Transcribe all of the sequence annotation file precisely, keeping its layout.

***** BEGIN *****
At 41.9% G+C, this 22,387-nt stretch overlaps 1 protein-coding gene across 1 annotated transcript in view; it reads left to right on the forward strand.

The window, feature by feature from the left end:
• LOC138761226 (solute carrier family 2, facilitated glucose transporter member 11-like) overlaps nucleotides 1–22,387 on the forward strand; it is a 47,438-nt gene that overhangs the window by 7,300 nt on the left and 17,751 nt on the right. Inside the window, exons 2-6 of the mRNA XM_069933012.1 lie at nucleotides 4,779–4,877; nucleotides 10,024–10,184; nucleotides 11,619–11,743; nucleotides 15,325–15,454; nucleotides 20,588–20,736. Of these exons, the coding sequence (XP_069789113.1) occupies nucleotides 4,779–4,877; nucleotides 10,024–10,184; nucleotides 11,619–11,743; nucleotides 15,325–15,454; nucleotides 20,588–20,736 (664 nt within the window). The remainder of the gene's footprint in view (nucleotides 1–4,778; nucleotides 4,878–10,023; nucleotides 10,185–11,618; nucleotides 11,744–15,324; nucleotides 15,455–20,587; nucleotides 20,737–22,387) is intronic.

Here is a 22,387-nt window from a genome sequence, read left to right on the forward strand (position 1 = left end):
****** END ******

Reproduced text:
At 41.9% G+C, this 22,387-nt stretch overlaps 1 protein-coding gene across 1 annotated transcript in view; it reads left to right on the forward strand.

The window, feature by feature from the left end:
• LOC138761226 (solute carrier family 2, facilitated glucose transporter member 11-like) overlaps nucleotides 1–22,387 on the forward strand; it is a 47,438-nt gene that overhangs the window by 7,300 nt on the left and 17,751 nt on the right. Inside the window, exons 2-6 of the mRNA XM_069933012.1 lie at nucleotides 4,779–4,877; nucleotides 10,024–10,184; nucleotides 11,619–11,743; nucleotides 15,325–15,454; nucleotides 20,588–20,736. Of these exons, the coding sequence (XP_069789113.1) occupies nucleotides 4,779–4,877; nucleotides 10,024–10,184; nucleotides 11,619–11,743; nucleotides 15,325–15,454; nucleotides 20,588–20,736 (664 nt within the window). The remainder of the gene's footprint in view (nucleotides 1–4,778; nucleotides 4,878–10,023; nucleotides 10,185–11,618; nucleotides 11,744–15,324; nucleotides 15,455–20,587; nucleotides 20,737–22,387) is intronic.

Here is a 22,387-nt window from a genome sequence, read left to right on the forward strand (position 1 = left end):